Another example is where you’re both the owner and beneficiary of a contract and have named your spouse as the annuitant because your spouse meets the maximum age requirement but you don’t.
If you die first, then on your death, ownership of the contract will transfer to your estate and be dealt with according to the terms of your will. If your spouse dies first, then on your spouse’s death, the contract will end, as a successor annuitant wasn’t named. While the death benefit will be paid to you, there’ll be a taxable disposition with any gain being included on your tax return.
If this isn’t your intention, but instead you want the contract to continue in the event of your death or your spouse’s death, then your spouse should be named as the successor owner and you should be named as the successor annuitant. The beneficiary should be whoever you want to receive the death benefit proceeds on the last of you and your spouse’s death.¹
Be cautious of joint ownership
A common mistake is to setup the contract with you and your spouse as joint owners, with one of you as annuitant and your children as beneficiaries. The intent is to have the contract continue on the death of you or your spouse. However, if the annuitant spouse dies first, the contract terminates and the proceeds are paid to your children as beneficiaries. The surviving spouse receives nothing. This is further complicated if your children are minors because they can’t disclaim ownership of the funds.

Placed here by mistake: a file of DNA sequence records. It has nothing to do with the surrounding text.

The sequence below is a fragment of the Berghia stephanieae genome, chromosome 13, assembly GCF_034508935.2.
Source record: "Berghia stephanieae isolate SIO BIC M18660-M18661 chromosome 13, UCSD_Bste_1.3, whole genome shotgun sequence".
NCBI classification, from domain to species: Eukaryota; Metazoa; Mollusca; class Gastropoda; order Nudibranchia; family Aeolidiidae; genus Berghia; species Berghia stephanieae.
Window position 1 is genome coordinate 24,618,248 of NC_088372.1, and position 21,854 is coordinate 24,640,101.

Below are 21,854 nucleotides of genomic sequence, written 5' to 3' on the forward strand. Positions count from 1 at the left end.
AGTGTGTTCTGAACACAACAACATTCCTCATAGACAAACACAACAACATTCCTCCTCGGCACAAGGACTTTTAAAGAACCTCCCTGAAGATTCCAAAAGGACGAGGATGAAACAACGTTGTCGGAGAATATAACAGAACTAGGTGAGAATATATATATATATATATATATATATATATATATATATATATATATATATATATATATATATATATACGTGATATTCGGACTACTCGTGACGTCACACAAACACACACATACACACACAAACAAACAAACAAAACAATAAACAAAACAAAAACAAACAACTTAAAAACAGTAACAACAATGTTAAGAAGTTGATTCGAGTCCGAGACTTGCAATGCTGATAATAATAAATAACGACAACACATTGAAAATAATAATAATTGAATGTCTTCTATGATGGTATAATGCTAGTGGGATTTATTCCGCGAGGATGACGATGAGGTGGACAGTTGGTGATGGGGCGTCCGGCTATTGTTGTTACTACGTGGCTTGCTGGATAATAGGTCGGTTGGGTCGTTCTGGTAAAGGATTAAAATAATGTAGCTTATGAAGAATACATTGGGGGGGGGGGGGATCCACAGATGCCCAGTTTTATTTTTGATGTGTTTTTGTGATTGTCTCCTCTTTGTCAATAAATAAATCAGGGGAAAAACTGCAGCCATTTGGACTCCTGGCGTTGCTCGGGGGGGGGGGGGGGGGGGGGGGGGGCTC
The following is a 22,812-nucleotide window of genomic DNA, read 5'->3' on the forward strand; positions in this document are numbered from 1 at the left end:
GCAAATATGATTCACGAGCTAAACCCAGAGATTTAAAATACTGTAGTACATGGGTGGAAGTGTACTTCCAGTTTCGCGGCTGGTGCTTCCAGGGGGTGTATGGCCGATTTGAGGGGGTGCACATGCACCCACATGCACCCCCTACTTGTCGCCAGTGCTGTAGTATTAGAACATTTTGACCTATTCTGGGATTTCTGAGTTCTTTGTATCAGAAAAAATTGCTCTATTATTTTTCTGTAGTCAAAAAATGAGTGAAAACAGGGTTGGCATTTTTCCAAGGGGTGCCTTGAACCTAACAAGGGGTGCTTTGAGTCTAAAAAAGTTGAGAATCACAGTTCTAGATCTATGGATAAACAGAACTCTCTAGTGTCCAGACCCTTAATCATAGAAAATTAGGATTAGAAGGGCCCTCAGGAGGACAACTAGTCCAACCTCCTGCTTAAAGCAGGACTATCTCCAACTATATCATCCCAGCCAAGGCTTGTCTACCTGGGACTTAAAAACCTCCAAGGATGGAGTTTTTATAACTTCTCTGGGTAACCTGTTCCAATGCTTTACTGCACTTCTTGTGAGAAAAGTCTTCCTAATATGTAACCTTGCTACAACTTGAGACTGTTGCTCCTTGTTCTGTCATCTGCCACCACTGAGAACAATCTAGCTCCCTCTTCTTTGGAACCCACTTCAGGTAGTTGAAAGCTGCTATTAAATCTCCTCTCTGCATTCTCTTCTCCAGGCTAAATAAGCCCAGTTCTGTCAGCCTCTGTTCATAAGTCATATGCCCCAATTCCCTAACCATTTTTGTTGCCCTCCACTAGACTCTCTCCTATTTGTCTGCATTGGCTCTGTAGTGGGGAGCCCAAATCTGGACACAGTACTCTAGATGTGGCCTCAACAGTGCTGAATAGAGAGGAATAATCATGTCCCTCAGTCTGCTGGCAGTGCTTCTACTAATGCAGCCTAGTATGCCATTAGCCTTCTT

A potential solution may be for you to be owner and annuitant, and to name your spouse as the successor owner and successor annuitant, with your children as named beneficiaries.² This way, the contract ownership stays with the survivor of you and your spouse, and only after both of you pass away is the death benefit paid to your children.
If you truly want joint ownership, another alternative would be to have you and your spouse as joint owners, one of you as annuitant, the other as successor annuitant, and the children, for example, as beneficiaries. This would work the same as above, but keep in mind that where a contract has multiple owners, all the owners must agree with every change or transaction.
Set things up the way you intend
Whether you’re setting up a new contract or reviewing your current one, take the time to understand the implications of contract setup to help make sure things work as you intend. Having the right contract setup will also allow you to take advantage of the significant estate-planning opportunities available with insurance investment contracts. Refer to "Insurance Investments: the facts" for more information on these types of contracts.
1 Note that if the spouse takes over ownership of the contract, the spouse can change the beneficiary designation unless the beneficiary is named irrevocably. 2 If the assets belong to both you and your spouse, you could split the assets and set up two contracts this way, alternating which of you is named as owner and annuitant, and successor owner and successor annuitant.